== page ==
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Zipcar Case & It Doesn’t Matter

Autor:   •  June 5, 2016  •  Case Study  •  899 Words (4 Pages)  •  346 Views

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Zipcar Case & IT Doesn’t Matter

Zipcar Case

  1.  Analyze the business model of Zipcar using Porter’s five forces model.
  1. Threat of new entrants:  The threat of new entrants is something to be concerned about.  The barriers to entry are no different now than when Zipcar first launched with the exception that technology has evolved.  The major advantage Zipcar has is it is the first entrant and established in its current markets, but this is not the case in other markets/cities where Zipcar does not currently have a presence.  The other advantage Zipcar has is the patent on its wireless technology, but a new competitor might be able to develop technology that could function just as well.  In order to keep the threat of new entrants minimal, Zipcar would have expand into other cities and take advantage of its existing infrastructure.
  2. Supplier power:  The biggest equipment costs I can guess for Zipcar would be car purchasing and maintenance and infrastructure cost/maintenance.  For cars, there are a few big suppliers that also provide service.  The models offered by the various companies that could fill the needs of Zipcar are largely similar.  There are a few differences but all of the major car suppliers offer models that have similar fuel effiency, power plant (combustion engine, full electric, or hybrid), etc.  While Zipcar might be able to dictate price, the company could shop around for the best price with small cost for switching.
  3. Threat of substitution:  The threat of substitution is high.  The target market is big cities, and big cities have an established taxi system, mass transit systems, as well as a large Uber network.  If customers are only taking Zipcars to get from point A to point B back to point A with in the city, then Zipcar would be in direct competition among these products which can perform the function similarly.  Zipcar’s advantage over these substitutes is the hourly rate charge and the freedom that comes with having a vehicle.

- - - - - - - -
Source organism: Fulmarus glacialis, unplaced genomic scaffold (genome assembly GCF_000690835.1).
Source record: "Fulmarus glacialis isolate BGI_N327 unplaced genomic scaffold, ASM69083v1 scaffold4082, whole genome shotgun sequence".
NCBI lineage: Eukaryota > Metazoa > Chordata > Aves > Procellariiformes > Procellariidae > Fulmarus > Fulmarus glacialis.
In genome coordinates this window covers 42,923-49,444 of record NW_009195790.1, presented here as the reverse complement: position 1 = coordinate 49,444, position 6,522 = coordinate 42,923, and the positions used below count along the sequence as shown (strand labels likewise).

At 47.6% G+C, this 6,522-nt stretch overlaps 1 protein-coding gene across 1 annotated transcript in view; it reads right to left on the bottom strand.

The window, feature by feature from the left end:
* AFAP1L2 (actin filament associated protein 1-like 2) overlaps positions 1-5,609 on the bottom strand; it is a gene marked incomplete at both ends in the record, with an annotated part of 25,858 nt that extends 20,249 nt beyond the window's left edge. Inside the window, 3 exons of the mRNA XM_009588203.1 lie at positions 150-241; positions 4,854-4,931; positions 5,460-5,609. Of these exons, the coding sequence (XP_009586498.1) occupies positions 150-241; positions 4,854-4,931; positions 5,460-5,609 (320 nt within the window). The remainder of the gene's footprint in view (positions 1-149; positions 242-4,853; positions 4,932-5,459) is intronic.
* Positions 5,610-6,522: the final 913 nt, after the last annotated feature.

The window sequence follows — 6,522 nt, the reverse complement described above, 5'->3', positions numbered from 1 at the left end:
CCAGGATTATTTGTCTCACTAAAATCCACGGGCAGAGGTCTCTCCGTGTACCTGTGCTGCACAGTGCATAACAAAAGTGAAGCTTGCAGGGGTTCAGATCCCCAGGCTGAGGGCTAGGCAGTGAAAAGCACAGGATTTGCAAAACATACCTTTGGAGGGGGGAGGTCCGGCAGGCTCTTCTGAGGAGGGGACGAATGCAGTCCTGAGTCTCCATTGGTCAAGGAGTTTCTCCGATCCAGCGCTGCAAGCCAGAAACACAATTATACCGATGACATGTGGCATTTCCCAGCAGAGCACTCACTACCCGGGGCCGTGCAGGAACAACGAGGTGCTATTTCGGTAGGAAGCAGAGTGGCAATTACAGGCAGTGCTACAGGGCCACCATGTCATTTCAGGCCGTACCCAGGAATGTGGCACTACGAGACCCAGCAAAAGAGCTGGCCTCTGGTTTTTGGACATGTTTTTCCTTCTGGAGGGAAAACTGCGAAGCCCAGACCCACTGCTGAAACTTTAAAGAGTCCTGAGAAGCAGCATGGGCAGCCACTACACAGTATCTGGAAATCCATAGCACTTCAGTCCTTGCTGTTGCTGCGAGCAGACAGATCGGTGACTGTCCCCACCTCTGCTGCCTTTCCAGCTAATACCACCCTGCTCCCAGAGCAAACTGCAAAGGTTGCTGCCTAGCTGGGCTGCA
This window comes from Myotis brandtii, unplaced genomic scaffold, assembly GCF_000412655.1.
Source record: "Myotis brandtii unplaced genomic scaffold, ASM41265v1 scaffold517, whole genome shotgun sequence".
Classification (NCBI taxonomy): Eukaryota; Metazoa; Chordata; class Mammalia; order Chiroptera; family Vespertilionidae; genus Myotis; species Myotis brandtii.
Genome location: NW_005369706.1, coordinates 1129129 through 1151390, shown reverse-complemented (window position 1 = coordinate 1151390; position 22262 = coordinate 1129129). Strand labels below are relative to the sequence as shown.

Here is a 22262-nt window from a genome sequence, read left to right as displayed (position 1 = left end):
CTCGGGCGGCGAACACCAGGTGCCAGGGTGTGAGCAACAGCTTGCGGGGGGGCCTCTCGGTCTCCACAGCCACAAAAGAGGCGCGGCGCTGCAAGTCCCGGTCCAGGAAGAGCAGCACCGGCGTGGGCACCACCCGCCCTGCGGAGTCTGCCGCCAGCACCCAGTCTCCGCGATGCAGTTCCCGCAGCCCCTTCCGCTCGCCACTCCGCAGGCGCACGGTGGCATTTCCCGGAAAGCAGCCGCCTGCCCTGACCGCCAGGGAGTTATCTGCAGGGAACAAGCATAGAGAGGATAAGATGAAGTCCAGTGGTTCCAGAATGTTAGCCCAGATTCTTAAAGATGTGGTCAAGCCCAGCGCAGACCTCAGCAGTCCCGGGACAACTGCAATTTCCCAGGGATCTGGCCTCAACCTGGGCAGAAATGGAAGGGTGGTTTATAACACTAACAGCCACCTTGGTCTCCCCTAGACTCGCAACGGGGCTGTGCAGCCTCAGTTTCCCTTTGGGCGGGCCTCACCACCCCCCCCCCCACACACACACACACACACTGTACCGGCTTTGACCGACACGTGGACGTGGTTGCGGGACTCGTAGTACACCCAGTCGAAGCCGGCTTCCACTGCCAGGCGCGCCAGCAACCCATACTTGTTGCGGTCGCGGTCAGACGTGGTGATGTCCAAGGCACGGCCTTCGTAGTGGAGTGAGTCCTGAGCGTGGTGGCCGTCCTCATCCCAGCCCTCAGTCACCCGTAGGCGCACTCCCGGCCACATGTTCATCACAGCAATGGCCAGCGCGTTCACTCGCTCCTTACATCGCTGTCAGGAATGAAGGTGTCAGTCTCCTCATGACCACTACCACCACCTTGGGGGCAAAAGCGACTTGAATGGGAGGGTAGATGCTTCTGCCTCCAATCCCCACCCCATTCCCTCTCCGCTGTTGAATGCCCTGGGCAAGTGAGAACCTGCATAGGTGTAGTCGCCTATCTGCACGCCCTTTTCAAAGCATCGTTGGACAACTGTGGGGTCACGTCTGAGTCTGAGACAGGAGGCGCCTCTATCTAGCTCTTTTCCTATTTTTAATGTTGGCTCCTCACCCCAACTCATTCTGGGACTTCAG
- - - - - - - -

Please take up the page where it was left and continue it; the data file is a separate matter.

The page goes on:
4. Buyer Power:  Depending on the needs, buyer power might be high.  While there are not many services like Zipcar, there are a few substitutes.  The advantage that Zipcar has over other rental companies is the hourly charge for the car, which would be appealing to some.  However, there is little cost for a buyer to switch to a substitute product if it fills the needs better or cheaper.
  5. Competitive rivalry:  Zipcar’s main competitors are existing rental car companies.  These provide a similar service.  There is very little difference between the rental companies in terms of the products offered, but differentiation comes down to quality, price, ease of use, and (in terms of Zipcar) duration of rental.  Zipcar allows for the rental of a car for a few hours of the day, whereas the competitors typically allow day rentals.  Zipcar is also fairly easy to use as the buyer can do everything on their phone, or internet browser.  The cost for a buyer to switch is also pretty low, if services such as loyalty programs are not taken into account.  This makes the competitive rivalry fairly aggressive.

  1. Discuss the synergy between the business strategy of Zipcar and information technology.

Zip car would be unable to operate if not for a sound information technology.  Having cars stationed throughout a city and being able to monitor the status of the car are key as the availability and proximity of Zipcars is one appealing feature to many of Zipcar’s customers.   Another appealing feature of Zipcars is being able to join the service, reserve a car, and unlock the car without having to use anything else but the user’s phone.  All of this would not be possible without the strategic use of information technology.


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